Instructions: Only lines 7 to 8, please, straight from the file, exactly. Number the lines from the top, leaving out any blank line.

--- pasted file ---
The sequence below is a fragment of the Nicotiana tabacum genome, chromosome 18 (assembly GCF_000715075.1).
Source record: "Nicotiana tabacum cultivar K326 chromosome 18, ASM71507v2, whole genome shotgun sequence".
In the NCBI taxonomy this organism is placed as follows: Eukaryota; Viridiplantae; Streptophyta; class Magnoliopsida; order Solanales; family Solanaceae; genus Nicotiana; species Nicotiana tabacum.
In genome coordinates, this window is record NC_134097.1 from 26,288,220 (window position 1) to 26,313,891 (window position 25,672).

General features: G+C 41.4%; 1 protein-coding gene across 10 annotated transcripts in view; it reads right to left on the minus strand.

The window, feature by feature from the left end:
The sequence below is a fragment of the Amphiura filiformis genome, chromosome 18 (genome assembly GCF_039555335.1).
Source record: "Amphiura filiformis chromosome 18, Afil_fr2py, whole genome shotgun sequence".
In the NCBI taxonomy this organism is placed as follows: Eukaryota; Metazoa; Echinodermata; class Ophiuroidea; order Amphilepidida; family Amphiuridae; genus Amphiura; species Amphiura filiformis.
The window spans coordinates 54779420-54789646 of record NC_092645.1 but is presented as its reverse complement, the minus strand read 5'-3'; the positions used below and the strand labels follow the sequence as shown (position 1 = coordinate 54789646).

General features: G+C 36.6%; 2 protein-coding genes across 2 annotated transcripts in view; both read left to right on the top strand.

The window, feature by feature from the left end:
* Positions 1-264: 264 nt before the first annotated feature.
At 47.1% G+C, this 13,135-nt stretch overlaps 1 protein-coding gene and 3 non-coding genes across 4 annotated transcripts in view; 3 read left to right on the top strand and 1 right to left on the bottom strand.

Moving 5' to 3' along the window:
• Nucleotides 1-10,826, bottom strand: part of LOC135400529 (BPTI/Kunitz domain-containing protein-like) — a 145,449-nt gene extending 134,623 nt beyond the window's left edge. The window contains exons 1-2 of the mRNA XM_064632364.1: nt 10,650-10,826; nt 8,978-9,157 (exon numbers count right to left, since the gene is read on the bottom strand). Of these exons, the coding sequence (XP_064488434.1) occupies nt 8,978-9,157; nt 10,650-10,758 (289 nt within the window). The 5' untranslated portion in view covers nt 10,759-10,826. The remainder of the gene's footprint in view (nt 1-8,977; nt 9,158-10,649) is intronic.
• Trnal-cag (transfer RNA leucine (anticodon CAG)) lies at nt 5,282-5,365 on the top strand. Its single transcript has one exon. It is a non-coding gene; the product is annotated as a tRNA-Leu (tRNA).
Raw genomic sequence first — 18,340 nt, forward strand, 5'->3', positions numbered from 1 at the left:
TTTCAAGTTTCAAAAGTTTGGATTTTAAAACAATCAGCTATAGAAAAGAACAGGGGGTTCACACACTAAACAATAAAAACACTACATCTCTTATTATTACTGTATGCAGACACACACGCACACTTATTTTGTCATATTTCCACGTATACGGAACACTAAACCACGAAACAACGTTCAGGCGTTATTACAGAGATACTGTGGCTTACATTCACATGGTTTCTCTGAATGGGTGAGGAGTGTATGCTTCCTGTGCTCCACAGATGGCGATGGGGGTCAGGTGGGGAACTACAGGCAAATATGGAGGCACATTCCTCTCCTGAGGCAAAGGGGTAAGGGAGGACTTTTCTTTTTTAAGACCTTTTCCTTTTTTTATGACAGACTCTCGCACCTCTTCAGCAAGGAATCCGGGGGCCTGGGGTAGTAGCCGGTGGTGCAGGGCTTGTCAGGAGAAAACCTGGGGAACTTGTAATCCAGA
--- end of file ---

The sequence below is a fragment of the Amphiura filiformis genome, chromosome 18 (genome assembly GCF_039555335.1).
Source record: "Amphiura filiformis chromosome 18, Afil_fr2py, whole genome shotgun sequence".